Serena Williams is Not a Cry Baby, and Here’s Why

Susanna Williams, Sports Reporter

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One of the biggest topics of debate in the world of sports right now is the U.S. Open–specifically, one particular match.

During the second set of the match, chair umpire Carlos Ramos charged Serena Williams with three code violations for which she would ultimately be required to pay $17,000 in fines.

These were not the only costs.

The first was a warning for coaching (communicating with her coach during a game), which cost her no points. The second two — racket abuse and abuse of an official — cost her a point, then a game. The International Tennis Federation (ITF) strictly prohibits these three things; no one is contesting that. The real debate is whether Williams was fairly treated in the enforcement of these rules and the severity of such enforcement.

Illustration by Ellie Flanagan

In the past, Ramos has had several heated disagreements with male tennis players that have turned out differently.

Alex Abad-Santos of Vox, a news website, says that Serena’s treatment is so astounding because “male tennis players frequently aren’t punished and are sometimes even celebrated for defending themselves against what they perceive to be bad calls.”

In John Isner’s match against Nicolas Jarry, Isner had a complete meltdown after losing a game and looked at his coach in the midst of it. Then he destroyed his racket. Isner was only given a verbal warning in response.

The issue is much more complicated than the question of Serena violating ITF rules.

Why does this matter for us as Whitman students? Why should we care?

Similar things affect your classmates, neighbors, even your closest friends. The majority of our school is comprised of women and a good percentage of them participate in sports in one capacity or another.

The Wire spoke with several current and former Whitman athletes to see what kind of impact incidents like these really have. Sophomore Blythe Eickerman and junior Akane Kleinkopf are on the ultimate frisbee team. 2018 graduate Kendra Winchester used to play for the Whitman basketball team. Senior Sierra Meyers is on the volleyball team.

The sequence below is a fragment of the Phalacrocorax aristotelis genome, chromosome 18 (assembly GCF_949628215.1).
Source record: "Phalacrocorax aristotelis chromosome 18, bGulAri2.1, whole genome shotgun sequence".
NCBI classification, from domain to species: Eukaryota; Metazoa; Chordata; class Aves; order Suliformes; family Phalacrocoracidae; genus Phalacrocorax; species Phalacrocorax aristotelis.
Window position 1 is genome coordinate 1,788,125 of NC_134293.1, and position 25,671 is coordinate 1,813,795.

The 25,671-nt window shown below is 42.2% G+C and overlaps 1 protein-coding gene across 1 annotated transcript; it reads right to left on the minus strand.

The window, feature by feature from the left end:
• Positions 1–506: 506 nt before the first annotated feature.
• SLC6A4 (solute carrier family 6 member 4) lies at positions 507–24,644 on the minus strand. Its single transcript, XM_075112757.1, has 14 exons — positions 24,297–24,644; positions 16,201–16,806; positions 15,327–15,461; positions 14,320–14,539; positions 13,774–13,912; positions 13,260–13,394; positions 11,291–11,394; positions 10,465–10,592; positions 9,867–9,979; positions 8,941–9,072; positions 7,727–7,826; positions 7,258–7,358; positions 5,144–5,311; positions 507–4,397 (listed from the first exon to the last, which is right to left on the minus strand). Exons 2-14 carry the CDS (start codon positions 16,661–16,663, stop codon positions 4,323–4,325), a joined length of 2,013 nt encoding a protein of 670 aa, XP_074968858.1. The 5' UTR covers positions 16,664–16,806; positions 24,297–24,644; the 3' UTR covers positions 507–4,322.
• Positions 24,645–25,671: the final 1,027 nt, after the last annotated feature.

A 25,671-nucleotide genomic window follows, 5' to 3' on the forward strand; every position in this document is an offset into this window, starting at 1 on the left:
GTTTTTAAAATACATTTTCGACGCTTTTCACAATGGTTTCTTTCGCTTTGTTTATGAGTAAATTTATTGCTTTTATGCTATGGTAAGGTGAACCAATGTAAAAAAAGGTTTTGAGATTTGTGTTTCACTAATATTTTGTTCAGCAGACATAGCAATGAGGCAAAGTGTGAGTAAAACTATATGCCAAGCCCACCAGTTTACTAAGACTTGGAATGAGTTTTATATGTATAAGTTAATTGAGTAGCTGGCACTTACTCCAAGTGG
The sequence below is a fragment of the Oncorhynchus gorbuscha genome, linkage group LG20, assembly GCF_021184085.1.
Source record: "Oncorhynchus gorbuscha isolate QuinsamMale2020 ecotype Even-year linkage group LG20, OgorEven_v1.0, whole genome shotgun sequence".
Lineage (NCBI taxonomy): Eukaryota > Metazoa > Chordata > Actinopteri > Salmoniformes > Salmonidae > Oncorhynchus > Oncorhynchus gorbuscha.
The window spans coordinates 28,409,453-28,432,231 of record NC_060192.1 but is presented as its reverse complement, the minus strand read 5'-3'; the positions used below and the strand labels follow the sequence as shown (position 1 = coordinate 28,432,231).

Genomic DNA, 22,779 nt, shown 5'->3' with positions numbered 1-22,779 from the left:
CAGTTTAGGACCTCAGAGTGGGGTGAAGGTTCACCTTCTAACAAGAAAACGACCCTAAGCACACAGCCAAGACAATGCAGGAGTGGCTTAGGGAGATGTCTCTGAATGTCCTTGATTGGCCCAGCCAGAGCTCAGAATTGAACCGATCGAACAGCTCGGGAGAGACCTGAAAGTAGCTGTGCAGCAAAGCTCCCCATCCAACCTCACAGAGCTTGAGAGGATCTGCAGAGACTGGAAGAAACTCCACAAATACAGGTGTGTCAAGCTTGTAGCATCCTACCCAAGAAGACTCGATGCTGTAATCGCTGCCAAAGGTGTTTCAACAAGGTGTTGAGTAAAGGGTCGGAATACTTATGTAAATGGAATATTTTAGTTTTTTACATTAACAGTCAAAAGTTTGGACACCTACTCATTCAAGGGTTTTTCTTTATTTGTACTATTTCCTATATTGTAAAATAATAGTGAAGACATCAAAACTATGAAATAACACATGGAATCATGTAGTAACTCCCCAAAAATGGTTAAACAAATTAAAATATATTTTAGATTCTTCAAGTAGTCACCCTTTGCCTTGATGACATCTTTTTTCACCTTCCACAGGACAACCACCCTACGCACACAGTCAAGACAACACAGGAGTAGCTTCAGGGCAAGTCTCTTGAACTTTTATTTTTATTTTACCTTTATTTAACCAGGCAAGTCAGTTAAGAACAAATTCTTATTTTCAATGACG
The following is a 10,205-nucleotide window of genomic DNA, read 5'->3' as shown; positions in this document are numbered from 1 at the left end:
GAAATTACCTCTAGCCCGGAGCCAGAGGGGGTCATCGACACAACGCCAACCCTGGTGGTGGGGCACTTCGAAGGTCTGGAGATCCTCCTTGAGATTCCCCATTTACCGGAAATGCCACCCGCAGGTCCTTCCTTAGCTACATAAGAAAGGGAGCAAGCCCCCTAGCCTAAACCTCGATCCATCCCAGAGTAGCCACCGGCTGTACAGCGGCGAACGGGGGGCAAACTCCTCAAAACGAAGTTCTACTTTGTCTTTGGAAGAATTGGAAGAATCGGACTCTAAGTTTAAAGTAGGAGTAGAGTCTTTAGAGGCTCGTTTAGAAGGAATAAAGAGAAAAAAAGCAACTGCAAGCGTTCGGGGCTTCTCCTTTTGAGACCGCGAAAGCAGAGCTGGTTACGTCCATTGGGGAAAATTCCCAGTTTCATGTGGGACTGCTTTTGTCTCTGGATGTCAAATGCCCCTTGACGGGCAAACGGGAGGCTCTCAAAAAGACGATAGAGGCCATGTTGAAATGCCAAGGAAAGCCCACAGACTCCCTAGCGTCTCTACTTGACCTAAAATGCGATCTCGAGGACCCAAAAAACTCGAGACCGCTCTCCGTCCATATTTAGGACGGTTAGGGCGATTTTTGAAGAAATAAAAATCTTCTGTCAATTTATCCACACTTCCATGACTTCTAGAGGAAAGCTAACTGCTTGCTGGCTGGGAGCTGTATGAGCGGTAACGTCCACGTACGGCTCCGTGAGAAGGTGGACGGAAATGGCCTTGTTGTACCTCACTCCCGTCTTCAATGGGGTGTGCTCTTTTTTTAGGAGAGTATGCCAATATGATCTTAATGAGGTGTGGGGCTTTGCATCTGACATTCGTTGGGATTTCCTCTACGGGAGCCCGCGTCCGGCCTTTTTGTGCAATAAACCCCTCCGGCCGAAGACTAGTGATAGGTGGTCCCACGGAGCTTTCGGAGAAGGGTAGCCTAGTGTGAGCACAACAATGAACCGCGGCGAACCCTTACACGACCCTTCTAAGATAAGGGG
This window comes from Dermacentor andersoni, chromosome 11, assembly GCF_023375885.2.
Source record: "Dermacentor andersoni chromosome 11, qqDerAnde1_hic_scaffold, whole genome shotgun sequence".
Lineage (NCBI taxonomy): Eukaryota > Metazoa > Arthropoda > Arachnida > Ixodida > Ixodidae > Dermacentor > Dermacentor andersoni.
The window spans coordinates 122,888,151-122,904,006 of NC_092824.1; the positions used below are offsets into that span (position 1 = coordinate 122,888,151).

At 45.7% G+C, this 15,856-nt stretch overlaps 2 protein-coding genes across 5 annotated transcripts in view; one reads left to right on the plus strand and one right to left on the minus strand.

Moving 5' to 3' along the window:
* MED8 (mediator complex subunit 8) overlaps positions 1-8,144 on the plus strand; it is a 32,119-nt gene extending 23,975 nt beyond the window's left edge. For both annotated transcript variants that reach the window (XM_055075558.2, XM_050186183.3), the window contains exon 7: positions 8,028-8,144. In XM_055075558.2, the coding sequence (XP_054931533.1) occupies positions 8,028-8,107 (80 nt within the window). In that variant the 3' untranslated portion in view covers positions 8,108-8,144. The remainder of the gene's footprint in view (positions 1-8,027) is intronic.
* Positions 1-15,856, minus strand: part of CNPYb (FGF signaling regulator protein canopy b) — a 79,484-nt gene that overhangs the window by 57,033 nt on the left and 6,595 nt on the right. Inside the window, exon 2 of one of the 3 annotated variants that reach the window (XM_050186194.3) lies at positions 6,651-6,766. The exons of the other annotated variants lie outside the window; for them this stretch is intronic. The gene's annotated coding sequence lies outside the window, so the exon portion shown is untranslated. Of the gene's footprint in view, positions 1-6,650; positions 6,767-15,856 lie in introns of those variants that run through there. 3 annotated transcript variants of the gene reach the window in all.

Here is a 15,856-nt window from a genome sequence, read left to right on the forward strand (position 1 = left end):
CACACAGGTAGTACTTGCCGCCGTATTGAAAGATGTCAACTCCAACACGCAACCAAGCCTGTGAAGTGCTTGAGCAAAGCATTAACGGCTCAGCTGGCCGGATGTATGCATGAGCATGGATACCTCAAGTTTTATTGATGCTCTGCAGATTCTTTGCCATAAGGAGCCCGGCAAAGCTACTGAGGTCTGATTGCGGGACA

If you are familiar with the Serena Williams incident, what are your thoughts on the matter? Do you think she was right to contest the calls?

Winchester:  “I think the entirety of Serena’s career has been fraught with gender and race discrimination. It has been so infuriating to watch, but at the same time empowered me. Although I was never on the same magnitude as her in terms of my sport, I felt as if I was right by her, feeling those same feelings and saying those same things. I believe that in any sport, talking to a ref about a call or what is happening during a match, game, etc. is completely appropriate. From my experience, even if a ref will not change the call there is always opportunities to have a discussion about why they made that call. When you’re in that moment, you are just an athlete who is filled with adrenaline and frustration. The world sees otherwise. They see you as a woman overreacting, a black person who is aggressive and angry, etc. It’s unfair, and it hurts.”

Meyers: “There are a whole host of things I take issue with on this matter. The most stunning of them being the absolutely terrible “Herald Sun” cartoon where Serena is portrayed as a ginormous angry crybaby (there is an actual binky on the floor of the court) and her opponent Naomi is portrayed to be a white blonde woman, tiny in comparison and respectfully holding her racket and talking with the umpire, and it’s just absolutely ridiculous. You see a picture of them side-by-side, and they are almost exactly the same size. This is just another thing that is out there to tear Serena down, and it is a racial issue and also incredibly sexist because, as Serena pointed out herself, if this was a man using the word ‘thief,’ there wouldn’t be an issue … However, I will say there is some good in this because Serena brought to light the rampant sexism that is prevalent in the sport of tennis and really every sport (and aspect of life unfortunately) … but unfortunately Serena is having to take this entire wave of criticism, and it is taking away from the legend that she is as just an athlete, and now she has to be up for conversation all of the time. She should just be able to go and enjoy the thing she does best, and instead she is having to take on this social change that is so desperately needed by herself.”

Have you ever experienced anything similar? Have you ever experienced something in an athletic environment that you would consider to be gender discrimination? How did it make you feel?

Kleinkopf: “Losing one’s temper is always going to be detrimental – there’s almost never a time (especially in women’s ultimate) that there won’t be consequences for yelling at someone. However, I have noticed that men in ultimate seem to discuss calls more passionately while women are expected to discuss calmly. Perhaps I have been inadvertently contributing to the idea that women in sports ought to be quiet and dispassionate.”